shakespeare in love (1998)
"Tell me how you love her, Will." - "Like a sickness and its cure together."
My darling roommates have decided not to move out until June or July. Which means at least four more months of Graham Norton in our underwear, Derek telling me about DuWayne’s dragon battles on Skyrim that I’ve missed, scrabble nights with Grandma, DuWayne’s Winnie the Pooh giggle when he’s in a silly mood, and Derek’s Bob Dylan voice he uses to talk to my rabbit.
Basically another four months of my family. <3
Farmer Builds 50-Foot Tall Snowman In Central MN
POLIS (WCCO) — Between the biting winds and the snow storms, it’s been a tough winter to be a Minnesotan.
Central Minnesota is digging out of 4.5 feet of snow, and some people are running out of places to put it.
Not Greg Novak.
His farm is home to one of the bright spots this winter that’s bringing huge smiles to people’s faces.
“It’s a smile idea. Building a snowman isn’t original,” Novak said. “Building one this big is a little different.”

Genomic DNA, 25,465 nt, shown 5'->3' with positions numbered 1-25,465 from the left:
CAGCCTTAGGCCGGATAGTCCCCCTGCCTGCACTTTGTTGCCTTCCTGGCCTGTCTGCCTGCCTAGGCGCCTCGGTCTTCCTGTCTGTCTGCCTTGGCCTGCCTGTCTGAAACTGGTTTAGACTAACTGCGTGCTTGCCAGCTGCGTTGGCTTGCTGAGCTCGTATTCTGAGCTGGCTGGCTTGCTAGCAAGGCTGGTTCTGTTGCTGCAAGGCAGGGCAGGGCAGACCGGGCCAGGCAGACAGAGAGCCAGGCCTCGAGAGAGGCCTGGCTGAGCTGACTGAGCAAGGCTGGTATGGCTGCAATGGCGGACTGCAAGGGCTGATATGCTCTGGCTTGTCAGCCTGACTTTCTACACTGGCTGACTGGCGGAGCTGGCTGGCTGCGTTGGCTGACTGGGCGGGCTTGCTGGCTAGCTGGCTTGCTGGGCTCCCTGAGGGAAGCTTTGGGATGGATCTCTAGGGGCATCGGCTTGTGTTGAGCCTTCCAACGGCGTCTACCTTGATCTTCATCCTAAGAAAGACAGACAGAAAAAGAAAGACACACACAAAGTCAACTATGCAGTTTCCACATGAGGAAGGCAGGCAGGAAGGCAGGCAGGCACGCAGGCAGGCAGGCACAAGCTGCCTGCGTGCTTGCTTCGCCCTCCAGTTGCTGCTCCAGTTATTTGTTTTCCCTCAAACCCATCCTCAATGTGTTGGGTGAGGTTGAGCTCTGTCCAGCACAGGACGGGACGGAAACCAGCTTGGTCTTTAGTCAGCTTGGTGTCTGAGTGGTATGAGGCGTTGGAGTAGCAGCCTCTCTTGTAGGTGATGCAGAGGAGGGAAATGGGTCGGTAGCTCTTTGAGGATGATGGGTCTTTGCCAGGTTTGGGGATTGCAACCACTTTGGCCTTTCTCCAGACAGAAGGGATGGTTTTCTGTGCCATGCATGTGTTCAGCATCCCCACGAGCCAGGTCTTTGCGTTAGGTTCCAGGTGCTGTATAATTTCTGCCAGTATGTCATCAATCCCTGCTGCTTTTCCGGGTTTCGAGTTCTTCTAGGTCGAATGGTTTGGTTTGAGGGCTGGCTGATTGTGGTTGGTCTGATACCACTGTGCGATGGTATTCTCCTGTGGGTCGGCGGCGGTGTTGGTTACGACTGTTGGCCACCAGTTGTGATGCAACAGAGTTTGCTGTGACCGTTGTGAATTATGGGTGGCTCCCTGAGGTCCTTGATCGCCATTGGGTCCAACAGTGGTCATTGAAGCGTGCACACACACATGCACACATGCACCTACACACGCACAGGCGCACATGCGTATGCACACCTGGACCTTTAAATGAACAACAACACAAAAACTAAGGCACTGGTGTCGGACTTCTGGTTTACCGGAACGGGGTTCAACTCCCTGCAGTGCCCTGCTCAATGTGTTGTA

It’s a little different, and a lot bigger.
Novak created the snowman from snow that was crushing his green houses where he was starting to grow vegetables on his farm in Foley, Minn.
As he hauled away the snow, he decided he might as well do something with it.
Several friends and heavy machinery helped create a massive winter mascot.
The process took two months and involved a skid loader and silo blower to pile up the snow. As each layer froze, the fencing was moved up to create the next part of the snowman’s body.
“When he started building it, I was like, you’ve got to be kidding me, right? It’s huge!” Tyler Miller, Novak’s nephew, said. “It’s a lot of work. I wasn’t here a lot, but it was a lot of work, I give him credit.”
Fifty feet of snow later, the snowman, nicknamed “Grand Daddy” to honor the farm’s centennial year, is complete.
The snowman’s eyes are six feet tall by four feet wide. A 55-gallon garbage pail sits as a nose, and three 55-gallon lids are used for buttons. A 60-foot grain auger with branches tied on for hands was shoved through the middle to make arms waving to passing drivers.
“Every five or six cars that drive by are taking a picture or blowing their horns now that it’s done,” Novak said. “One of my neighbors picks his kids up from daycare every day and drives by because the kids want to know what it looks like.”
Haha only minnesota